• Metro Survey Areas correspond to the Metropolitan Statistical Areas (see above). These are often used for radio media buys to target clusters of the population. The fact that they both have the acronym MSA is unfortunate and it’s worth clearly labelling media plans to avoid confusion.

Reach, Frequency and Rating Points

There is often confusion around the fundamental media measurement terms like reach, frequency and rating points. Every good media plan is based on a clear understanding and accurate prediction of metrics like reach, penetration and TRPs (for TV).

Here are some definitions on each.

  • Reach — Reach is the total percentage of a target audience who are exposed to a commercial at least once throughout a campaign period. This figure represent unduplicated audience exposure, aka unique viewers reached. Reach can be notoriously hard to calculate with certain media like billboards but is critical input to any media strategy.
  • Penetration — A close cousin of reach, penetration is the percentage of total homes or people in a give area who own or access a particular media channel. For example, the penetration of cable TV in the US is X% of US households. Penetration indicates whether a media channel is limited to a particular group or portion of the target population.
  • Frequency — Frequency describes the average number of times that a person within the target audience has had the opportunity to see an advertisement over the campaign period. There is often a minimum frequency level needed to ‘break through’ (see Effective Frequency). Learning or updating this number should be a foundational component of marketing analytics.
  • Effective Frequency — Effective Frequency is the minimum number of times a communication must be exposed to a viewer to positively impact their behavior. There is no golden rule for effective frequency. It varies by: brand, industry, seasonality, competition and media channel.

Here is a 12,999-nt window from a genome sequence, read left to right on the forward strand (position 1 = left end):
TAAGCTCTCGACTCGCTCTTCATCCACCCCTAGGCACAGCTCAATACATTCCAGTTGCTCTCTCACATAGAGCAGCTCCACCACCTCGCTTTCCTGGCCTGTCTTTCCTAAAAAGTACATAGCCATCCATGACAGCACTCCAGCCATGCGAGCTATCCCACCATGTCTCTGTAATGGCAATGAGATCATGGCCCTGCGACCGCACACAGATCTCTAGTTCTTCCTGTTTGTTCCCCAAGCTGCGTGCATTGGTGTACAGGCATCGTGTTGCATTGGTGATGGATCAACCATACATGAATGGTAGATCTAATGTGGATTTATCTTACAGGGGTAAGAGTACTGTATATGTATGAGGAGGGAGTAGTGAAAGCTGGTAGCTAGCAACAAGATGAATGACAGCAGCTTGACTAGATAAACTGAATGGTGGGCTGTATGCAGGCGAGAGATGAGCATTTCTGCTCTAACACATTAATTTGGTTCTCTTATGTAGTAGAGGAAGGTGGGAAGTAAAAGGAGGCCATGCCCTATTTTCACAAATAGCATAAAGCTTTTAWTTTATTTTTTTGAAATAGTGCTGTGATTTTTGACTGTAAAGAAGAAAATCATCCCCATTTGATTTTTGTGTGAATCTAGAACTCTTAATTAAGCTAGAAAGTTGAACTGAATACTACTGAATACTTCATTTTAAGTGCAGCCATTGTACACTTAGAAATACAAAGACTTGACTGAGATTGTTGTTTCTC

• Gross Rating Points (GRPs) — GRPs are common ways to look at the exposures of media like TV. GRPs are also commonly misunderstood as impact. GRPs are basically calculated as the percent reach of target market multiplied by exposures. So if you reach 50% of your target population and they each get 4 exposures, you have a 200 GRPs. One thing to note — this is expected exposure because you can never be sure someone watched your ad (they might have been fiddling with their phone). GRPs are also meaningless with the context of reach and exposures because you can increase either one and increase your GRPs in turn. GRPs are a top-line measurement of exposure but can be misleading unless the media is achieving a consistent reach percent of the target population.
  • Target Rating Points (TRPs) — TRPs are similar to GRPs but refine the audience to match the target population. For example, a GRP may represent 18–65 year olds, a TRP may refine that down to exposures by 18–35 year old’s as the target group. In this example you might buy 150 GRPs but you know that half the viewers are your target audience (18–35 year olds) so your TRPs are actually 75.